At first glance, the links between the massacre, which took place in Las Vegas on 1 October, and aviation security appear tenuous. Yes, when Stephen Paddock opened fire on the crowd at the Route 91 Harvest country music festival, he also hit two fuel tanks belonging to Swissport on the grounds of McCarran International Airport and could have initiated a conflagration, which would have significantly increased the already all-too-high death toll. Yes, his girlfriend had worked for an airline in the past. And yes, Paddock was certified as a private pilot (on 17 November 2003) to fly fixed-wing aircraft with a single-engine and, according to reports, even owned two light aircraft himself; his pilot’s licence had lapsed in 2013. But these are just interesting facts. The real lesson for the aviation industry lies in the profile of the perpetrator of the atrocity.
At the time of writing (on 4 October, just before this issue goes to press) it would appear that Stephen Paddock was not, despite ISIS’ claims, an Islamic fundamentalist. And, as such, both the media and the establishment have been reluctant to brand him a terrorist. We still do not know his motive and all those close to the multimillionaire gambler, former accountant and property developer appear baffled by his actions. Investigators will, no doubt, carry out a forensic psychological examination and a clearer picture may well emerge of his ‘rationale’ for carrying out the worst massacre by a lone gunman on American soil, a death toll only eclipsed on the international stage by Anders Behring Breivik in Norway in 2011. In Breivik’s case, we know the agenda was political – an act of right-wing extremism. In that vein, we should also not forget the actions of Oklahoma City bombers, Timothy McVeigh and Terry Nicholls, who were responsible for the deaths of 168 people in 1995 in a calculated act of terrorism using a vehicle-borne improvised explosive device (as opposed to a mass shooting).
Many are quick to associate aviation security with counter-terrorism, and more specifically the fight against Islamic fundamentalism. Attend security conferences around the globe and more often than not there are papers on Da’esh or al Qaeda, a focus on returning foreign fighters and the associated insider threat, and debate over radicalisation, its prevention and identification. Yet how often do we really examine right-wing terrorism?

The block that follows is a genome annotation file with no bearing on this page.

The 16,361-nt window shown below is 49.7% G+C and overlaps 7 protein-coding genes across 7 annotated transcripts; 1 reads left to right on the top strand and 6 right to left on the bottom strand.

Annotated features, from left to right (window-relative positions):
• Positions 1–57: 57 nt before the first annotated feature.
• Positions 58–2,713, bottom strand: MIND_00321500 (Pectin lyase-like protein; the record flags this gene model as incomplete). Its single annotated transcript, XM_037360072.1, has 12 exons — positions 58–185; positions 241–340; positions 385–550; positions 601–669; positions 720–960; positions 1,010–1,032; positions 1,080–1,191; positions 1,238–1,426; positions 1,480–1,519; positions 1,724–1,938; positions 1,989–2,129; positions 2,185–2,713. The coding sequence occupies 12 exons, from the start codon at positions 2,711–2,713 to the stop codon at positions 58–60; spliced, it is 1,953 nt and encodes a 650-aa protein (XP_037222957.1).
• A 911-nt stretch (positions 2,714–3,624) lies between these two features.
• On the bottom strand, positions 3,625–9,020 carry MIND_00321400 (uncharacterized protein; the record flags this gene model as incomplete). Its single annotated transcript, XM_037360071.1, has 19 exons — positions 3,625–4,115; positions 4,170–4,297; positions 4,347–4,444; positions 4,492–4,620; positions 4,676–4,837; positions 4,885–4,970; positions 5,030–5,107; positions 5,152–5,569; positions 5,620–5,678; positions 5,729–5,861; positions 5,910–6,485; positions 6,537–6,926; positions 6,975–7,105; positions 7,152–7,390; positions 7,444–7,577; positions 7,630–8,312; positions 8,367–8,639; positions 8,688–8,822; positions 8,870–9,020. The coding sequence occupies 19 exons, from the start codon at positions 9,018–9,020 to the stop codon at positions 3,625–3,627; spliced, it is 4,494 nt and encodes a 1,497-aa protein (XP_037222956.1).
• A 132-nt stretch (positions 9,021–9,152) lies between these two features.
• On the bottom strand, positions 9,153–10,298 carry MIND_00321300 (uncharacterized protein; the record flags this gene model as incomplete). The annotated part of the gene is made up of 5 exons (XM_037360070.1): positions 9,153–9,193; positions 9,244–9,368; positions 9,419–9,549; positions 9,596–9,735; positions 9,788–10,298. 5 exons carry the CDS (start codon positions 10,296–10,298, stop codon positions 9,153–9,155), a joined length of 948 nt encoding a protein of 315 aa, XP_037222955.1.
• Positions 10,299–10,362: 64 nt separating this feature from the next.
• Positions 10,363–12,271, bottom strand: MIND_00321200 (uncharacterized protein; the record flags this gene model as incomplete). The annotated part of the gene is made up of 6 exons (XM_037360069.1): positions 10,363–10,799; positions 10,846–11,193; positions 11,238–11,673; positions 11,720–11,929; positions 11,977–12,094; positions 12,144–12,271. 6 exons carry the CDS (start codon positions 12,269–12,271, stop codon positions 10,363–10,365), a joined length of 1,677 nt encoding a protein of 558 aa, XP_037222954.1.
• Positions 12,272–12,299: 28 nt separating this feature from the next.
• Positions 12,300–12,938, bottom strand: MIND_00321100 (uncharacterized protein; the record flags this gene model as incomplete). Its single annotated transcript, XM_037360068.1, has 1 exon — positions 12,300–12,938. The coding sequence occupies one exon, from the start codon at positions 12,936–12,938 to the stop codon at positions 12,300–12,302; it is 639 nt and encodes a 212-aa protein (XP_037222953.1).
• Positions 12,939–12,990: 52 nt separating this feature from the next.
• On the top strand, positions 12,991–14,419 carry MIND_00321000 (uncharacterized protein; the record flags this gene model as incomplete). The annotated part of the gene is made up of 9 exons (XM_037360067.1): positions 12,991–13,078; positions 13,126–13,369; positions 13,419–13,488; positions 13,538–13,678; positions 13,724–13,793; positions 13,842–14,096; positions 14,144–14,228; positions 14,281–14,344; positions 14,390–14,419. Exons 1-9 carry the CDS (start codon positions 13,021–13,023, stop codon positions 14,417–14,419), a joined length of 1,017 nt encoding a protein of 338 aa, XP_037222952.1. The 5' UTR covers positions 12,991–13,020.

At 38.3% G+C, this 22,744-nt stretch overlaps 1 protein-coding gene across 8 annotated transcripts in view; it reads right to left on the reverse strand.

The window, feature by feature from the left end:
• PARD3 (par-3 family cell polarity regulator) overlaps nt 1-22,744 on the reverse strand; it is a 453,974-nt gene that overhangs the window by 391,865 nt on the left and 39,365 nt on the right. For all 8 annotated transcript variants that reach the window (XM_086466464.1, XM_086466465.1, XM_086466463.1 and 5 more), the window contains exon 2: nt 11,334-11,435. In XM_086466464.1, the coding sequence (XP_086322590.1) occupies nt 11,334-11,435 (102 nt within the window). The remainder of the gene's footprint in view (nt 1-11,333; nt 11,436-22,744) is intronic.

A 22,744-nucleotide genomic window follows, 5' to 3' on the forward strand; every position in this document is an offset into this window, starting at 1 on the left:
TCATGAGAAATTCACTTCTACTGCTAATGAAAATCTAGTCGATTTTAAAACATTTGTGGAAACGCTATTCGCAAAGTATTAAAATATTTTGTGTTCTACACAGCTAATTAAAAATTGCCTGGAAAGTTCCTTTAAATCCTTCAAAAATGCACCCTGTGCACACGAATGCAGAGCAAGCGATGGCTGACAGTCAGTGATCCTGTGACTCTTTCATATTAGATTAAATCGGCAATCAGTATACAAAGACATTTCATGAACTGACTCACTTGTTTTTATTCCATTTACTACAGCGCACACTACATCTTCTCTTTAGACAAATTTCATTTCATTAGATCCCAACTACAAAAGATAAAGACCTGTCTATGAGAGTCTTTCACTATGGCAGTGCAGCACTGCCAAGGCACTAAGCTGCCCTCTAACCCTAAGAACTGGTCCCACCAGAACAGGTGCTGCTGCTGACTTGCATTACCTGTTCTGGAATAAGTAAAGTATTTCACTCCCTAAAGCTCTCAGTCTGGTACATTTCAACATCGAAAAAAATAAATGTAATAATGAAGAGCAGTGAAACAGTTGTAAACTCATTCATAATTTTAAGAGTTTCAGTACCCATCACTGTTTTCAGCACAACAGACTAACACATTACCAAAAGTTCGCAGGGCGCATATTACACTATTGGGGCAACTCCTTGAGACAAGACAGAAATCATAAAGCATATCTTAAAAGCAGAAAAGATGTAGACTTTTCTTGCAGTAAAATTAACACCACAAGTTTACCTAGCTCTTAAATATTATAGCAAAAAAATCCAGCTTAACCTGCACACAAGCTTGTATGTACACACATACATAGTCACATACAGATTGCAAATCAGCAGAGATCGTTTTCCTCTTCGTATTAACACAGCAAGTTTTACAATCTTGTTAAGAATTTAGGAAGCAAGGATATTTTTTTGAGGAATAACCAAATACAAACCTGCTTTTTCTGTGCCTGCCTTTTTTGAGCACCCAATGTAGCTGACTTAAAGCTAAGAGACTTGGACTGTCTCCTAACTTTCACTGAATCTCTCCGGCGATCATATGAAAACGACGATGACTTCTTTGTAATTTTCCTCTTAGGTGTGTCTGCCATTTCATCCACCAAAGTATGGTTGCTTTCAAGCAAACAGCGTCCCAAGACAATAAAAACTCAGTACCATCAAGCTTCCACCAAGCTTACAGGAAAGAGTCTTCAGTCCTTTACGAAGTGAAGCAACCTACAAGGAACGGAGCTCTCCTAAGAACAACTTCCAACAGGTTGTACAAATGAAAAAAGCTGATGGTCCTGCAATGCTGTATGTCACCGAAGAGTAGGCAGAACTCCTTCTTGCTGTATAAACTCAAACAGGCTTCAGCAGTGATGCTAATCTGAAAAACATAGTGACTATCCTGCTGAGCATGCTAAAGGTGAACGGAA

This year, ‘The Investigative Fund’ at The Nation Institute and ‘Reveal’ from The Center for Investigative Reporting, published their analysis of terrorist attacks perpetrated in the United States between January 2008 and December 2016. They identified “63 cases of Islamist domestic terrorism” and of these, 76% were foiled plots. In that same period, “right-wing extremists were behind nearly twice as many incidents: 115.” Of these, 35% were foiled.
Many don’t like figures such as these as they do not tell the real story of how many people were killed. After all, surely when Islamist attacks succeed, the death toll is higher? Well, I’m afraid the facts reveal that right-wing extremist terrorism can be just as deadly. “Nearly a third of incidents involved fatalities, for a total of 79 deaths, while 13 percent of Islamist cases caused fatalities.” The total number of deaths associated with Islamist incidents was indeed higher, at 90, but primarily because of one 2009 mass shooting incident (at Fort Hood).
“…most security professionals are actually far happier discussing guns, ammunition, explosives and organised crime – all being fairly macho subjects – than they are about the more touchy-feely areas surrounding mental health…”
Suicidal terrorism, particularly the breed espoused by the likes of Da’esh, must, of course, continue to be addressed. People are, after all, queuing up to die in kamikaze-style actions around the globe. But let’s not be so fixated on one threat.
It’s not only right-wing terrorism that we are failing to address; it is also the threat posed by those individuals with psychological problems. Stephen Paddock may well be a case in point. The aviation security community is often too quick to claim that incidents associated with the mental health of passengers, employees or crewmembers are ‘safety’ issues and not ‘security’ concerns, even if our objective is clearly to prevent any act of criminal interference with civil aviation. The Germanwings disaster of 2015 was not something that security professionals truly wished to engage in debate about. Yes, new regulations and recommendations were introduced regarding the number of crewmembers who should be on the flight deck, but to what extent did the security community really discuss issues surrounding mental health? Indeed, when was the last time you went to an aviation security conference and listened to papers on related topics? I am sure there is the occasional exception to the ‘rule’, but I doubt that there is any comparison with the time allocated to discussing terrorism.